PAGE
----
While most feel the system sufficiently incentivizes defendants to stay out of trouble and show up at all their court dates, many have come to feel it is inherently unjust, as it predicates someone's release from custody on their personal wealth. After all, in the above example, wealthy defendants would simply post bail and continue on with their lives while others accused of the exact same offense but who didn't have $20,000 on hand would be held in custody for the duration of their cases, potentially leading to a loss of employment, a loss of housing, the removal of children from their care or other impacts of a long-term detention.
Under the new paradigm signed into law by Brown, money will be removed from the equation and pre-trial releases will be mandated for lower-level crimes and dictated by "risk assessments" for most felonies.
"Today, California reforms its bail system so that rich and poor alike are treated fairly," Brown said in a signing statement.
But while most Humboldt County officials seem to agree the cash bail system is flawed, they also expressed some serious concerns about the new law.
Humboldt County Sheriff William Honsal said he's concerned with the way Senate Bill 10 will restrict his department's discretion when it comes to misdemeanor defendants. Currently, Honsal said his office has an agreement with the court under which it conducts an initial risk assessment when a defendant is booked into custody, looking at the defendant's likelihood of staying out of trouble and making future court dates as well as his or her perceived risk to the community. The vast majority of people arrested for misdemeanors are booked and released on their own recognizance with a promise to appear in court, the sheriff said.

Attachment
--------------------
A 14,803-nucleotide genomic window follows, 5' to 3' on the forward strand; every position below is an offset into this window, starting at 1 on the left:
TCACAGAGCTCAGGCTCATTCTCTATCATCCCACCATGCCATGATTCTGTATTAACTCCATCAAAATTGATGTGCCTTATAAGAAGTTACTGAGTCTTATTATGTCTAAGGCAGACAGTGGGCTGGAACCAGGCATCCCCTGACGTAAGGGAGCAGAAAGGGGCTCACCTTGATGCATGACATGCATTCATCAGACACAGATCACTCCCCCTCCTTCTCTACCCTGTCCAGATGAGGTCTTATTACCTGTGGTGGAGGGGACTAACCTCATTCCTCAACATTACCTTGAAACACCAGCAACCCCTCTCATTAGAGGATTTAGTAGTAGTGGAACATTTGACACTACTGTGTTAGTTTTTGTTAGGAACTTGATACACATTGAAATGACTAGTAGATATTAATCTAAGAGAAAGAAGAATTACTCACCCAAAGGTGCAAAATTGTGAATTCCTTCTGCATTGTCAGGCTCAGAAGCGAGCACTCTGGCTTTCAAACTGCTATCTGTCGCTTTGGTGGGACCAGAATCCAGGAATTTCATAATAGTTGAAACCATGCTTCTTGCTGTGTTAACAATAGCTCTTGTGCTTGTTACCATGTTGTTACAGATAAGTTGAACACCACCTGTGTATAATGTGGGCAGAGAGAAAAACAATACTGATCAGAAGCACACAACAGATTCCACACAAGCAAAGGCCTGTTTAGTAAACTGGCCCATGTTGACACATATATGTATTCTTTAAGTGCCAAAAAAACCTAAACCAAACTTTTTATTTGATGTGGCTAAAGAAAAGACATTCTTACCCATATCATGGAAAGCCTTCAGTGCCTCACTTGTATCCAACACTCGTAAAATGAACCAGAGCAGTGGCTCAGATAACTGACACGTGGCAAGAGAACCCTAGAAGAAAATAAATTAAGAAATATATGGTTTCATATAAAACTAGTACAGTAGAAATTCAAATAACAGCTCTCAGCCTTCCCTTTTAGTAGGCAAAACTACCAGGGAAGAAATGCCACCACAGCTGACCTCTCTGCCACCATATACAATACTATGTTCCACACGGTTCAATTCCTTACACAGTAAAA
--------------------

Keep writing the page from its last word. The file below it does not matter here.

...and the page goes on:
But Senate Bill 10 now requires that folks arrested for nonviolent misdemeanors be released from custody within 12 hours, which Honsal called an "overreach." Sometimes, Honsal said, it takes 18 or even 24 hours for people arrested while under the influence of methamphetamine to sober up and stabilize, allowing jail staff to really ascertain whether mental health issues may be at play and whether it is safe to release them from custody. Additionally, he said the 12-hour mandate may necessitate the release of some people in the middle of the night — a practice that has drawn concern and condemnation since Jan. 1, 2014, when a beloved local priest was murdered by a man released from jail around midnight.
"It's tricky waters," he said.